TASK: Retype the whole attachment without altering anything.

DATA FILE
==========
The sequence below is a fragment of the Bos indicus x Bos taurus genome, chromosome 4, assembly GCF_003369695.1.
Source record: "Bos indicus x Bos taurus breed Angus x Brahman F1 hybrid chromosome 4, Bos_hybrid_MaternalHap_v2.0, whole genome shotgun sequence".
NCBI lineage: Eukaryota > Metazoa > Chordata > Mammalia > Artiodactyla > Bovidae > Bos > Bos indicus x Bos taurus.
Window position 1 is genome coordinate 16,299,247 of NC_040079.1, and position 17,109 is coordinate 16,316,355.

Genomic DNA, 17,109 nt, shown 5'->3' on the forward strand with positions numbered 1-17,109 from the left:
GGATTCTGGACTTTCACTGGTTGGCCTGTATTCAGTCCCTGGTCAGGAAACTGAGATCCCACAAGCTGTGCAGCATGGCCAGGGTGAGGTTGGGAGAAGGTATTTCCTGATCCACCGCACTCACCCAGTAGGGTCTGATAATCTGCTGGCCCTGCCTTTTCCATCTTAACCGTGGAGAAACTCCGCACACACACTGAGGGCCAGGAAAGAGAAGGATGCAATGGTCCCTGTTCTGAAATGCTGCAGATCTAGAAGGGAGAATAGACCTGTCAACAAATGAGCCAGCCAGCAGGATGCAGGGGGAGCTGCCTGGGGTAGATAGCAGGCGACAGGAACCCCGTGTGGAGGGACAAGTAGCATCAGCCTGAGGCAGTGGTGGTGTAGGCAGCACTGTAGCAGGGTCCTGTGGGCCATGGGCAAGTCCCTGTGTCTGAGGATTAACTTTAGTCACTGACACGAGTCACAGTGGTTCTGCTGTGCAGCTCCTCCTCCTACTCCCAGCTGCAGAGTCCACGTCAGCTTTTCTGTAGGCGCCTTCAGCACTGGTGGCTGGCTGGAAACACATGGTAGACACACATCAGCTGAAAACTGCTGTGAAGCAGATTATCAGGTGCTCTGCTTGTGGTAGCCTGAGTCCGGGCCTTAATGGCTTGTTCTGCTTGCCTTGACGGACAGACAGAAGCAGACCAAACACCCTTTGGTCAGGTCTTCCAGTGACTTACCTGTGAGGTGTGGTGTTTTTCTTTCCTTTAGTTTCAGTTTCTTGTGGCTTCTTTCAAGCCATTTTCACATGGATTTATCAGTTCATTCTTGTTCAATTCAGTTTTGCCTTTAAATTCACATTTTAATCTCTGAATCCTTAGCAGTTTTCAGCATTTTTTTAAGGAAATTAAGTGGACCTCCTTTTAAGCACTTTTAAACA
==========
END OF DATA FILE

The sequence below is a fragment of the Bos indicus x Bos taurus genome, chromosome 4, assembly GCF_003369695.1.
Source record: "Bos indicus x Bos taurus breed Angus x Brahman F1 hybrid chromosome 4, Bos_hybrid_MaternalHap_v2.0, whole genome shotgun sequence".
NCBI lineage: Eukaryota > Metazoa > Chordata > Mammalia > Artiodactyla > Bovidae > Bos > Bos indicus x Bos taurus.
Window position 1 is genome coordinate 16,299,247 of NC_040079.1, and position 17,109 is coordinate 16,316,355.

Genomic DNA, 17,109 nt, shown 5'->3' on the forward strand with positions numbered 1-17,109 from the left:
GGATTCTGGACTTTCACTGGTTGGCCTGTATTCAGTCCCTGGTCAGGAAACTGAGATCCCACAAGCTGTGCAGCATGGCCAGGGTGAGGTTGGGAGAAGGTATTTCCTGATCCACCGCACTCACCCAGTAGGGTCTGATAATCTGCTGGCCCTGCCTTTTCCATCTTAACCGTGGAGAAACTCCGCACACACACTGAGGGCCAGGAAAGAGAAGGATGCAATGGTCCCTGTTCTGAAATGCTGCAGATCTAGAAGGGAGAATAGACCTGTCAACAAATGAGCCAGCCAGCAGGATGCAGGGGGAGCTGCCTGGGGTAGATAGCAGGCGACAGGAACCCCGTGTGGAGGGACAAGTAGCATCAGCCTGAGGCAGTGGTGGTGTAGGCAGCACTGTAGCAGGGTCCTGTGGGCCATGGGCAAGTCCCTGTGTCTGAGGATTAACTTTAGTCACTGACACGAGTCACAGTGGTTCTGCTGTGCAGCTCCTCCTCCTACTCCCAGCTGCAGAGTCCACGTCAGCTTTTCTGTAGGCGCCTTCAGCACTGGTGGCTGGCTGGAAACACATGGTAGACACACATCAGCTGAAAACTGCTGTGAAGCAGATTATCAGGTGCTCTGCTTGTGGTAGCCTGAGTCCGGGCCTTAATGGCTTGTTCTGCTTGCCTTGACGGACAGACAGAAGCAGACCAAACACCCTTTGGTCAGGTCTTCCAGTGACTTACCTGTGAGGTGTGGTGTTTTTCTTTCCTTTAGTTTCAGTTTCTTGTGGCTTCTTTCAAGCCATTTTCACATGGATTTATCAGTTCATTCTTGTTCAATTCAGTTTTGCCTTTAAATTCACATTTTAATCTCTGAATCCTTAGCAGTTTTCAGCATTTTTTTAAGGAAATTAAGTGGACCTCCTTTTAAGCACTTTTAAACA